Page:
What is elasticity? As we hear the word ‘elastic’, an image of a rubber band or a very fit & flexible dancer comes into our mind. Many people are stuck with the idea that rubber band is one of the most elastic stuff around us. Is this true or just a myth? Here we will first try to discuss “what is elasticity” or the definition of elasticity.
We must have observed that to change or deform the shape or size of an object, some amount of force is to be applied. Elasticity is all about regaining the original shape and size of that object as and when the force is removed. We will also discuss that topic that many people continuously argue on – what is more elastic rubber or iron.
The property, by which an object tends to regain its original size and shape when the applied force on it is removed, is known as Elasticity.
The deformation caused is called elastic deformation.
If we apply force to a lump of mud, it won’t show any tendency to regain its previous shape. We find it deformed permanently.
Such substances which don’t show any tendency of elasticity or in other words, substances with no tendency to regain original shape and size as the force is removed are called Plastic. And this property is known as plasticity.
What is more elastic rubber or iron?
The greater is the elasticity of the material, the greater would be its tendency to resist deformation and the greater would be its chance to get back to its original shape or size when the deforming force is removed.
Clearly, we can see with an equal amount of force being applied on an equal area of both, the iron rod will have much less deformity and much more chance to get back its original shape and size in much lesser time than the rubber band. So iron rod is a definite winner here.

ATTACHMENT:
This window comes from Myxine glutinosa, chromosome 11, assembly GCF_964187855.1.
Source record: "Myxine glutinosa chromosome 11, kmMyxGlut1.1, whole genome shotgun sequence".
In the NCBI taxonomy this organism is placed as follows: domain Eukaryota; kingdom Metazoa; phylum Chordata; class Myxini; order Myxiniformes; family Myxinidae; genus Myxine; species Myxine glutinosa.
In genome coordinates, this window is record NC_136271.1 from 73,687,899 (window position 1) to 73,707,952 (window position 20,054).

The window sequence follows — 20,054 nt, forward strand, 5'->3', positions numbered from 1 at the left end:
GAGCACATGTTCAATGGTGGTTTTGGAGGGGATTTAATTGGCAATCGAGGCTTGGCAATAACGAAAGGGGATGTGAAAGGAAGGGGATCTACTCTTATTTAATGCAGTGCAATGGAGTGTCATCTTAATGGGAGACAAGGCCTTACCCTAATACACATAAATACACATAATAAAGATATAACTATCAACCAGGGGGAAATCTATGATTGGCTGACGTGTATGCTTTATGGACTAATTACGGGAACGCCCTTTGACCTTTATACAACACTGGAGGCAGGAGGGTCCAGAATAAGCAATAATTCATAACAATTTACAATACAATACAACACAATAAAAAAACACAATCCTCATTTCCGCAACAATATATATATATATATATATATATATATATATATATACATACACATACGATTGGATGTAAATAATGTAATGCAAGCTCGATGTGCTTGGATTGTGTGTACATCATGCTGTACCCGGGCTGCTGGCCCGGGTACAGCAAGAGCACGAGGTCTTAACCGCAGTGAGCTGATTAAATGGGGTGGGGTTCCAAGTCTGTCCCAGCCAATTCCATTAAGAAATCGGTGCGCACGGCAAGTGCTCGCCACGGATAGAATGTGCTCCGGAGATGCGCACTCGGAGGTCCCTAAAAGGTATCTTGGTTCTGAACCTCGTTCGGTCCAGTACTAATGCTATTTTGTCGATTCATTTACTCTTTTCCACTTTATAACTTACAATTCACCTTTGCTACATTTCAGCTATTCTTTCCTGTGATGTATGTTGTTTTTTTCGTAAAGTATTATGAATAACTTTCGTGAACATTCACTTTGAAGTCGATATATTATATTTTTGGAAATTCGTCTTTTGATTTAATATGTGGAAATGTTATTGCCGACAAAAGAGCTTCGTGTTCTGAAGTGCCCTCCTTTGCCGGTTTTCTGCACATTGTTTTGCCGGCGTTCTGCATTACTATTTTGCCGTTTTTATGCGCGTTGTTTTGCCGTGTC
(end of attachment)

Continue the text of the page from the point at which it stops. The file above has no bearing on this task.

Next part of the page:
Therefore, we can say that Iron is more elastic than rubber. In other words, iron shows elasticity while rubber exhibits plasticity.
Elastic Behaviour – causes
Each atom is surrounded by neighboring atoms; similarly, each molecule has its neighboring molecules surrounding it. Atoms are bonded together by interatomic forces; similarly, molecules are bounded by intermolecular forces.
All of these stay in a stable equilibrium position. When a force is applied the solid is deformed. the atoms/molecules are displaced from their equilibrium positions and interatomic and intermolecular distances change.
When the deforming force is removed, the interatomic forces try to drive them back to their original positions. If it is successful then the body regains its original shape and size.
Spring ball Model
The elastic behaviour of solids can be well explained by Spring Ball Model. Here Atoms are modeled with balls and interatomic forces are represented with springs. If we try to displace a ball from its equilibrium position, then the spring system tries to restore the ball back to its original position.